Visitors to Kagawong called heroes for putting out fire

Tom Sasvari

The Recorder

KAGAWONG—A group of approximately 10 visitors to Manitoulin Island are being called heroes after extinguishing a fire that had started at the Kagawong Cedars Cemetery and was headed toward the Kagawong River Valley Park, if not for their quick actions.

“They deserve the credit—they are the heroes,” stated Tom Imrie, a member of the Billings volunteer fire department (and a Billings councillor), of the fire which occurred on Sunday.

Mr. Imrie explained, “basically at 2:05 pm we received a call about a fire at the cemetery, and our firefighters and both sets of fire apparatus responded. On arrival we found a significant portion of the grass, probably 50 percent, had been burned. It was the result of the diligent and brave work of the 10 visitors who used towels and buckets with water to put out the fire that it wasn’t a lot worse. Most of the flames had already been extinguished by the time we got there, and all we had to do was hose everything down so it wouldn’t flare up again, especially since there were 60 kilometre per hour winds blowing.”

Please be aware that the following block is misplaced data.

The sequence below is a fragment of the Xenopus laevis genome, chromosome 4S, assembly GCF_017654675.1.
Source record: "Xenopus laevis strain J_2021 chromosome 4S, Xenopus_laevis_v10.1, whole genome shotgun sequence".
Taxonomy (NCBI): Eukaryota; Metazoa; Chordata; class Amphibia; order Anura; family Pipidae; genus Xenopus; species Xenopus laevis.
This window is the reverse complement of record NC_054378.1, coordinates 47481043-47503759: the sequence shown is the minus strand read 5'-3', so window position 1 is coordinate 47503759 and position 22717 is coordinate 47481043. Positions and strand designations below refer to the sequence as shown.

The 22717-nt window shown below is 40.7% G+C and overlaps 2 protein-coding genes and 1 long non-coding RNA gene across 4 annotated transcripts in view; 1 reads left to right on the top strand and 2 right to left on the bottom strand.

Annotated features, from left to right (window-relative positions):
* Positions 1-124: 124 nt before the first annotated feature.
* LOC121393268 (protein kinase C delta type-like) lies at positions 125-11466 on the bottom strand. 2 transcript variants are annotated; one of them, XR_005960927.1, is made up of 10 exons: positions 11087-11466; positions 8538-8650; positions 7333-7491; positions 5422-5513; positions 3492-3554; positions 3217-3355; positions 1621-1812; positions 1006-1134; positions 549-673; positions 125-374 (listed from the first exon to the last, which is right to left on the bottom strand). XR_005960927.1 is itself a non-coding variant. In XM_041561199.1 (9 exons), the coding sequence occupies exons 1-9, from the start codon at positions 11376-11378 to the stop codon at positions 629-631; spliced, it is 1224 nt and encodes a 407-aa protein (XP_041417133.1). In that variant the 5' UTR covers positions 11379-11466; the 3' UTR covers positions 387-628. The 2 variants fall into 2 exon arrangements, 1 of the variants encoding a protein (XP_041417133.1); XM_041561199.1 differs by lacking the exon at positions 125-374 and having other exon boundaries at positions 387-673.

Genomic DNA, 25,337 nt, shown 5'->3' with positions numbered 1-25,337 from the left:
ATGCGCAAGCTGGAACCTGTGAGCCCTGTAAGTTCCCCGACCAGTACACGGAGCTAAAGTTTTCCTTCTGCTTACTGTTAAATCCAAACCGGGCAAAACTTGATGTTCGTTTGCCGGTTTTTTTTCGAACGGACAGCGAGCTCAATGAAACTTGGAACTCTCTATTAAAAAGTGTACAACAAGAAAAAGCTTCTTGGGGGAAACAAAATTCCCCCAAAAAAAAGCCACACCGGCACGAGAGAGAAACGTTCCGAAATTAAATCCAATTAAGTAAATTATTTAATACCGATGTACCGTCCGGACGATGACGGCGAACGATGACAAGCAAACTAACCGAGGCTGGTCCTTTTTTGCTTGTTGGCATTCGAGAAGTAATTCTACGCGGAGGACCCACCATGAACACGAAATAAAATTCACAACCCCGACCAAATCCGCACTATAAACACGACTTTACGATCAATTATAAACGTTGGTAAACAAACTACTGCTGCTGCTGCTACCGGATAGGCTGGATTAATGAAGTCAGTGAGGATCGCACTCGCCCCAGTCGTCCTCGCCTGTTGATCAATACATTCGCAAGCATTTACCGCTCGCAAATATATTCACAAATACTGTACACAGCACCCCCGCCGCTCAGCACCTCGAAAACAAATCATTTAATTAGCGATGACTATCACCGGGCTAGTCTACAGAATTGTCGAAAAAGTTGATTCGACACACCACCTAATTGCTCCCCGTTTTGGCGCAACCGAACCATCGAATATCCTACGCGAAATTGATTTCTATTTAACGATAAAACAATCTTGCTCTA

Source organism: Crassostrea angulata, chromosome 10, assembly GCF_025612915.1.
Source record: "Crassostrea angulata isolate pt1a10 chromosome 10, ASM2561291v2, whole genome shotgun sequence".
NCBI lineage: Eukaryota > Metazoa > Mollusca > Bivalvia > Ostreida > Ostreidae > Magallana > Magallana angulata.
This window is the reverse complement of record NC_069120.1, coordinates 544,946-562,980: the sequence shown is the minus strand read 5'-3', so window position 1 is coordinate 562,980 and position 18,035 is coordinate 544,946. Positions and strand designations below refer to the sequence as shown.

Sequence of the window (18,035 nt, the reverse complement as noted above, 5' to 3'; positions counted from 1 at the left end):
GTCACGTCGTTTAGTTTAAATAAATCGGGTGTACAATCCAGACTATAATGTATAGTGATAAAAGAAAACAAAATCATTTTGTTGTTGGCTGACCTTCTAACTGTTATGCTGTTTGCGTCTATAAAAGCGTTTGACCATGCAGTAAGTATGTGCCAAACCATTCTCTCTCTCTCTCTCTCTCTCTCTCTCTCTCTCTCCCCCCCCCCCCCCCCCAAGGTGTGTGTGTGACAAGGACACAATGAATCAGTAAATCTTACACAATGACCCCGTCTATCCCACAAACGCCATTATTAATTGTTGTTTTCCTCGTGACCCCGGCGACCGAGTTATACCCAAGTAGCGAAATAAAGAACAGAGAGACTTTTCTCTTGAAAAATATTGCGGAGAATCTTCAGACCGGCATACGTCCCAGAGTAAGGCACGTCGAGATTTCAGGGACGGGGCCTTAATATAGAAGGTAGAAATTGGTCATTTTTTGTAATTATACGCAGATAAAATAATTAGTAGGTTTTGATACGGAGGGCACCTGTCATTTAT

Mr. Imrie pointed out “we don’t know the names of all of the people who put out the fire,” he said, pointing out four of them included Rob Lee, Doug McCallum, Alex Ogilvie and Kate McCallum. “These four and the others not only helped to save the cemetery but they saved the River Park because it was obvious the fire was headed that way. (Firefighter) Scott Smith talked to the people after everything was out and tried to get all their names, but all they said was that they were visitors and they love Manitoulin Island.”

After making sure the fire was out entirely, the firefighters began an investigation into what the cause of the blaze had been. “As luck would have it, as we were investigating the just cause, we found it had started at the gate of the cemetery. We were looking for something like cigarette butts or something like that as the cause and while we were standing there we could hear a snapping noise overhead—the hydro wires had become unraveled and were shorting out against each other and it was causing sparks on the grass, which caused the fire and shows how dry the ground is.”

The fire department then called Hydro One which disconnected the live hydro wires and were scheduled to come back to the site on Tuesday to fix any problems.

“It was a remarkable circumstance with sparking hydro wires, high winds, and dry weather conditions,” said Mr. Imrie. “It was the visitors of the community who put the fire out that are the heroes, for using towels and dousing the flames with buckets of water. It was a remarkable effort on their behalf, especially when you consider by the time we received the call it takes about six-seven minutes to respond, and it was obvious someone had tried to put the fire out long before we got the call from 911. They (visitors) deserve the credit for putting the fire out—they were amazing.”